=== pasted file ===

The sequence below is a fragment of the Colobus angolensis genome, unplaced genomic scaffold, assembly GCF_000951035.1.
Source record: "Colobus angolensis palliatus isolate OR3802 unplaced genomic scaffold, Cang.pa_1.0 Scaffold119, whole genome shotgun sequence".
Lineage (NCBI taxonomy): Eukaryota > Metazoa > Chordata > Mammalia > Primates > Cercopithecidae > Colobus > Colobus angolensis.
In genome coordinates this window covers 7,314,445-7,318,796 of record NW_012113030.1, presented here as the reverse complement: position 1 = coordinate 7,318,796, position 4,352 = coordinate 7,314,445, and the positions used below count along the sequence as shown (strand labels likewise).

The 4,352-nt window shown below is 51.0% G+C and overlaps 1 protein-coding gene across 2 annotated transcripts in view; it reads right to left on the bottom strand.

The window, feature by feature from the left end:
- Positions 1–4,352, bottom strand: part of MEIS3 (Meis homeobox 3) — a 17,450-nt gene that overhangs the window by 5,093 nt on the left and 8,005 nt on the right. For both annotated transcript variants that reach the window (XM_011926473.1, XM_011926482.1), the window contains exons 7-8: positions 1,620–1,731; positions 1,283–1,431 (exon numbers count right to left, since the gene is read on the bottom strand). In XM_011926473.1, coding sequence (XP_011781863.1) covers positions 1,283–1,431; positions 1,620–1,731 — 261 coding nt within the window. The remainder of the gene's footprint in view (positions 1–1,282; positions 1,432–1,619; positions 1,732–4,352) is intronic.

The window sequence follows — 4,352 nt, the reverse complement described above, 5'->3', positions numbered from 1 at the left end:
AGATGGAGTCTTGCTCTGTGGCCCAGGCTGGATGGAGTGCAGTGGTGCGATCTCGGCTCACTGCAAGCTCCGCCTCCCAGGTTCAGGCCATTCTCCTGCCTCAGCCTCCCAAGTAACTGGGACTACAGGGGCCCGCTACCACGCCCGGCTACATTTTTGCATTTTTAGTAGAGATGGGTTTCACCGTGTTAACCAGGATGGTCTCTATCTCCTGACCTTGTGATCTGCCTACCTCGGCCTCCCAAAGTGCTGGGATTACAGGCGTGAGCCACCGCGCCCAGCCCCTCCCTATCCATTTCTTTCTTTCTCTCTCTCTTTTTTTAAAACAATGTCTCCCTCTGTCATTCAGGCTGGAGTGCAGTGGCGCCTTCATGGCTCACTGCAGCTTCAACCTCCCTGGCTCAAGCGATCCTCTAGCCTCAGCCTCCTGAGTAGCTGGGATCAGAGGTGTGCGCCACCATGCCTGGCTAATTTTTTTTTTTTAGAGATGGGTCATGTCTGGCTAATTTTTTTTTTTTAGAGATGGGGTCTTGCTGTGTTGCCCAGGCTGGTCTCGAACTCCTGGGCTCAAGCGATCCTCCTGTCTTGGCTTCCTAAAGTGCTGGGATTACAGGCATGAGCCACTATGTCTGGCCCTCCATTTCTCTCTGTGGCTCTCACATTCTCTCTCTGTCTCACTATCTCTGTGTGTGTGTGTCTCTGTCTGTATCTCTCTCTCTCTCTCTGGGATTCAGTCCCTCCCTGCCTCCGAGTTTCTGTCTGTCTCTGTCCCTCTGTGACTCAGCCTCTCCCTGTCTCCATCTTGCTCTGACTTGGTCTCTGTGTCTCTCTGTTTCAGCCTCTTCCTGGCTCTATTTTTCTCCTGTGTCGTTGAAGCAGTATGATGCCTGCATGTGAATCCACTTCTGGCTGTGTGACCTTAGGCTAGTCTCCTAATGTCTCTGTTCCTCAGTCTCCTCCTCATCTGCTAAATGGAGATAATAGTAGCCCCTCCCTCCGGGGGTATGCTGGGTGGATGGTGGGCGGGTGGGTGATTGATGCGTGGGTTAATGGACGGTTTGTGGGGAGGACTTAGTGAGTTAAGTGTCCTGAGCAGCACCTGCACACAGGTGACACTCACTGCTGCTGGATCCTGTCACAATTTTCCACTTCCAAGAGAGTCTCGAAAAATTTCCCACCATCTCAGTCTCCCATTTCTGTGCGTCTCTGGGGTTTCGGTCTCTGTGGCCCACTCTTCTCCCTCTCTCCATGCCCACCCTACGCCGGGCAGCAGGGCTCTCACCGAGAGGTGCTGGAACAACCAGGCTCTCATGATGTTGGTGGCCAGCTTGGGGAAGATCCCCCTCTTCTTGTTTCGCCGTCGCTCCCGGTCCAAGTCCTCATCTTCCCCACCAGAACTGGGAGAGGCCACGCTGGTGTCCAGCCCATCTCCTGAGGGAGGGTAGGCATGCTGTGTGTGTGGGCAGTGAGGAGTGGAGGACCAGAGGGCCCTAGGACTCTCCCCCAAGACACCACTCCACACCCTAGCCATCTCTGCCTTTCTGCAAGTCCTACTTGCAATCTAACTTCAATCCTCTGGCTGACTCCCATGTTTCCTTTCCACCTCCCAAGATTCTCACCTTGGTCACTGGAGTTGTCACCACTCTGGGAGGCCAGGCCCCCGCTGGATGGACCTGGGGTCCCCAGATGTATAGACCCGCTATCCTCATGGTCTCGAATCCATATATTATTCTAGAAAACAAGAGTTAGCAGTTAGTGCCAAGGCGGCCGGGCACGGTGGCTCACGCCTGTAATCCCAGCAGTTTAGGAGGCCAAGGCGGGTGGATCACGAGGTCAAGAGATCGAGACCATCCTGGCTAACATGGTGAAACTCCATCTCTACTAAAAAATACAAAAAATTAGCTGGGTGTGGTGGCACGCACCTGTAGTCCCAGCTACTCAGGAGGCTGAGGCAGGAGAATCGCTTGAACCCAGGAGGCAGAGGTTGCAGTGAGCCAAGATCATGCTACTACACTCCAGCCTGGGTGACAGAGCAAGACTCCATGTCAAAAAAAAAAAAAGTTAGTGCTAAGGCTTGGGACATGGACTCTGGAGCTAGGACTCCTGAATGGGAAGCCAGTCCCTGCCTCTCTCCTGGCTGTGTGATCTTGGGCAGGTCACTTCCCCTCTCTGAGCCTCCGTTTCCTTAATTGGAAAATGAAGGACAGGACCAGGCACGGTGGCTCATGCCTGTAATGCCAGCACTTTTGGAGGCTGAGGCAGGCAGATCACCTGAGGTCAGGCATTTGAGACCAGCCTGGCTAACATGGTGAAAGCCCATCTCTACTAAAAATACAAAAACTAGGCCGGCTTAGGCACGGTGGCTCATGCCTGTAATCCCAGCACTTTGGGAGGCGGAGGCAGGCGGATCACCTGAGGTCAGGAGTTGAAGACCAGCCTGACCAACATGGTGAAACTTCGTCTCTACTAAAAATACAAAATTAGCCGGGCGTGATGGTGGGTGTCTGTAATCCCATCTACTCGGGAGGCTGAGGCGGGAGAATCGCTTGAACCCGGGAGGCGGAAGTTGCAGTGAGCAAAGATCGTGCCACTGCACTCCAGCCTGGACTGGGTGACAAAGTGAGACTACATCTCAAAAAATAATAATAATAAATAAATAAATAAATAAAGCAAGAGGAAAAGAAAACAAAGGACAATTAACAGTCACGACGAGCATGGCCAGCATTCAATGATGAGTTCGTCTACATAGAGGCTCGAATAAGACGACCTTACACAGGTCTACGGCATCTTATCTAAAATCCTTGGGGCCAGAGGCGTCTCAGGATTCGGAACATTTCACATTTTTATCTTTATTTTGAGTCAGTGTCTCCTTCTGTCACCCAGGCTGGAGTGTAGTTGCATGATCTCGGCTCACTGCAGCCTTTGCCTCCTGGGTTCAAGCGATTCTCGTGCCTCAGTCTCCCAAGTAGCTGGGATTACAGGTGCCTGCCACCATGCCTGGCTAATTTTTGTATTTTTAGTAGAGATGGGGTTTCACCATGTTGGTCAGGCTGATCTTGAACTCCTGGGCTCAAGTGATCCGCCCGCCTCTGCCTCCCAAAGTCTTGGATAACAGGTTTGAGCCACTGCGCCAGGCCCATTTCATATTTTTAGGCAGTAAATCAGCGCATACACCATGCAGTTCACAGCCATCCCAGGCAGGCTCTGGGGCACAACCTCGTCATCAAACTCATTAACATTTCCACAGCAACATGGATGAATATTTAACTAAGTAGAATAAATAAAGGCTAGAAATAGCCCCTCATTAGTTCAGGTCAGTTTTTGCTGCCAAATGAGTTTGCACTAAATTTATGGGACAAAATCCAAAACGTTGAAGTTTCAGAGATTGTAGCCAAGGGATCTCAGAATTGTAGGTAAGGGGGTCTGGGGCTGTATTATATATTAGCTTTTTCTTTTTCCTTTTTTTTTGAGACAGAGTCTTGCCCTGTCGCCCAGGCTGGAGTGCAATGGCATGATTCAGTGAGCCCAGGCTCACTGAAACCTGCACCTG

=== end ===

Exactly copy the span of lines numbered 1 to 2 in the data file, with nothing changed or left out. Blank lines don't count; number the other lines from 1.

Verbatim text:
The sequence below is a fragment of the Colobus angolensis genome, unplaced genomic scaffold, assembly GCF_000951035.1.
Source record: "Colobus angolensis palliatus isolate OR3802 unplaced genomic scaffold, Cang.pa_1.0 Scaffold119, whole genome shotgun sequence".